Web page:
Abstract

The Christian Methodist Episcopal (CME) Church is a historically black church rooted in the South that was established in 1870. The church had been viewed historically as an "old slavery" church, due to its close relationship to the White Methodist Episcopal Church (formerly Methodist Episcopal Church, South (MECS). The history of the denomination encouraged the view that CME churches and schools had not been active in the Civil Rights Movement. Closer research into the denomination's archives from 1954, when the church changed its name from "Colored" to "Christian" up to the 1970s, when the movement transitioned, challenges that interpretation. From the individual activist leaders across the South, to CME-affiliated historically black colleges associated with the black student movement, and the work of members of local congregations, the CME church can be shown to have been at the forefront of the movement. By focusing on three groups—CME leaders, church affiliated colleges, and a local congregation—this thesis argues that activism took many forms. Narrowly defining what constitutes civil rights activism risks overlooking important figures in the movement and failing to acknowledge the struggles individuals and church communities faced in the struggle to end disfranchisement and Jim Crow segregation. Understanding the role of the CME church in the Civil Rights Movement calls for expanding the meaning of the word activism to include acts of defiance and courage less well-understood.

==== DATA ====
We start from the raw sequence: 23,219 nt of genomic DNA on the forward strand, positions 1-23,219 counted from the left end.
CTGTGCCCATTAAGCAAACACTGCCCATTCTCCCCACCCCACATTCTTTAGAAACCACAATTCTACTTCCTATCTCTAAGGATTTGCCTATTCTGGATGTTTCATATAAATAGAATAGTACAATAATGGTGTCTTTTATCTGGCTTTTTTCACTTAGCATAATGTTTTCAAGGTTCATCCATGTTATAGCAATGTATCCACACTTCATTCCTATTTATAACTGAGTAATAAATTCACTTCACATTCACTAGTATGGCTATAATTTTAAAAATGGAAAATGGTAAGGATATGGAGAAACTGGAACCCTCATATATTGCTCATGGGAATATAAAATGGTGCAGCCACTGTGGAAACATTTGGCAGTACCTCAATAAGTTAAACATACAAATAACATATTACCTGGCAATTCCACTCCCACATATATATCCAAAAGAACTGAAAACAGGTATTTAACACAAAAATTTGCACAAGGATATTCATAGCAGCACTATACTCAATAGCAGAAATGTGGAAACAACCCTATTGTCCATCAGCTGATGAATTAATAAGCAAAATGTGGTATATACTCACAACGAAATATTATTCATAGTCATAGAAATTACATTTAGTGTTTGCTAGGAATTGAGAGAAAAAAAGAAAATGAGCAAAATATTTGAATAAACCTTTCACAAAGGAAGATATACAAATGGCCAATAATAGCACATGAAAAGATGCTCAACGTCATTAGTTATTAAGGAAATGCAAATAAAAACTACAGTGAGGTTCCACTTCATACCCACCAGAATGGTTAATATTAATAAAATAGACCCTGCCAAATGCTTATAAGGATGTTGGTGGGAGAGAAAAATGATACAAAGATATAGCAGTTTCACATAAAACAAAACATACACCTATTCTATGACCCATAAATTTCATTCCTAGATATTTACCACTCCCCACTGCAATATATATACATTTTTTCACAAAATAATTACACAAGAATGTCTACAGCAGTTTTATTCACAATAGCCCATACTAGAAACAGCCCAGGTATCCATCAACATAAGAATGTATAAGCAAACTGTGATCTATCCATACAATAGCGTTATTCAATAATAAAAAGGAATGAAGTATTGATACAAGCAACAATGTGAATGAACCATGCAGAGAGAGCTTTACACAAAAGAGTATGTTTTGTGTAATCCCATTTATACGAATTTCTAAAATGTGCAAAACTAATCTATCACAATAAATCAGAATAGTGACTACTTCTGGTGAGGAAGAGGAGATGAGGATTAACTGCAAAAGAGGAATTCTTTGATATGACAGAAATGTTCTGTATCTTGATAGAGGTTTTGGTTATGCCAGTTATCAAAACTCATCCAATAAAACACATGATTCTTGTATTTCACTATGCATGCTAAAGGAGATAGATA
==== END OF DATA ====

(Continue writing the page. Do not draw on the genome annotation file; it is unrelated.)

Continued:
Notes

If this is your thesis or dissertation, and want to learn how to access it or for more information about readership statistics, contact us at STARS@ucf.edu

Graduation Date

2019

Semester

Fall

Advisor

Lester, Connie

Degree

Master of Arts (M.A.)

College

College of Arts and Humanities

Department

History

Degree Program

History; Public History

Format

application/pdf

Identifier

CFE0007843

URL

http://purl.fcla.edu/fcla/etd/CFE0007843

Language

English

Release Date

December 2019

Length of Campus-only Access

None

Access Status

Masters Thesis (Open Access)

Restricted to the UCF community until December 2019; it will then be open access.

Share

COinS